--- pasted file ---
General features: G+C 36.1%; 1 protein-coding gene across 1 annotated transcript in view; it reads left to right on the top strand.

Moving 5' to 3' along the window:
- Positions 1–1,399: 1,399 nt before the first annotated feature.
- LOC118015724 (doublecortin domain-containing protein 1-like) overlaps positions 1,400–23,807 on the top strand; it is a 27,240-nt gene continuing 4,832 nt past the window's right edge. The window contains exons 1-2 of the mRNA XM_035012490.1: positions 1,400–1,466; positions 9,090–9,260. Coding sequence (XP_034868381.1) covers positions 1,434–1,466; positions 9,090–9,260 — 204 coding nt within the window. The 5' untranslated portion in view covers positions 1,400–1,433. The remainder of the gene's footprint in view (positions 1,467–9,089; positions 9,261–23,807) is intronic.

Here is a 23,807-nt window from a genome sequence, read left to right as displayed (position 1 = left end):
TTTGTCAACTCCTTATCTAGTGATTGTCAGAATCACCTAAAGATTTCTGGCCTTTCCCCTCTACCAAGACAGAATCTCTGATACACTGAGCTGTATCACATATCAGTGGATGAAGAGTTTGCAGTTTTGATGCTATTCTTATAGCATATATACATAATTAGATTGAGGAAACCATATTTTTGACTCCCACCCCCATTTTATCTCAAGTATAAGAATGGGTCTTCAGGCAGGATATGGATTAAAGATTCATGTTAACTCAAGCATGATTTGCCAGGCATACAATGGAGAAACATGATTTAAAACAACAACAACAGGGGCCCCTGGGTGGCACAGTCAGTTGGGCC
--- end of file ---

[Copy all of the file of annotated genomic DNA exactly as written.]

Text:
General features: G+C 36.1%; 1 protein-coding gene across 1 annotated transcript in view; it reads left to right on the top strand.

Moving 5' to 3' along the window:
- Positions 1–1,399: 1,399 nt before the first annotated feature.
- LOC118015724 (doublecortin domain-containing protein 1-like) overlaps positions 1,400–23,807 on the top strand; it is a 27,240-nt gene continuing 4,832 nt past the window's right edge. The window contains exons 1-2 of the mRNA XM_035012490.1: positions 1,400–1,466; positions 9,090–9,260. Coding sequence (XP_034868381.1) covers positions 1,434–1,466; positions 9,090–9,260 — 204 coding nt within the window. The 5' untranslated portion in view covers positions 1,400–1,433. The remainder of the gene's footprint in view (positions 1,467–9,089; positions 9,261–23,807) is intronic.

Here is a 23,807-nt window from a genome sequence, read left to right as displayed (position 1 = left end):
TTTGTCAACTCCTTATCTAGTGATTGTCAGAATCACCTAAAGATTTCTGGCCTTTCCCCTCTACCAAGACAGAATCTCTGATACACTGAGCTGTATCACATATCAGTGGATGAAGAGTTTGCAGTTTTGATGCTATTCTTATAGCATATATACATAATTAGATTGAGGAAACCATATTTTTGACTCCCACCCCCATTTTATCTCAAGTATAAGAATGGGTCTTCAGGCAGGATATGGATTAAAGATTCATGTTAACTCAAGCATGATTTGCCAGGCATACAATGGAGAAACATGATTTAAAACAACAACAACAGGGGCCCCTGGGTGGCACAGTCAGTTGGGCC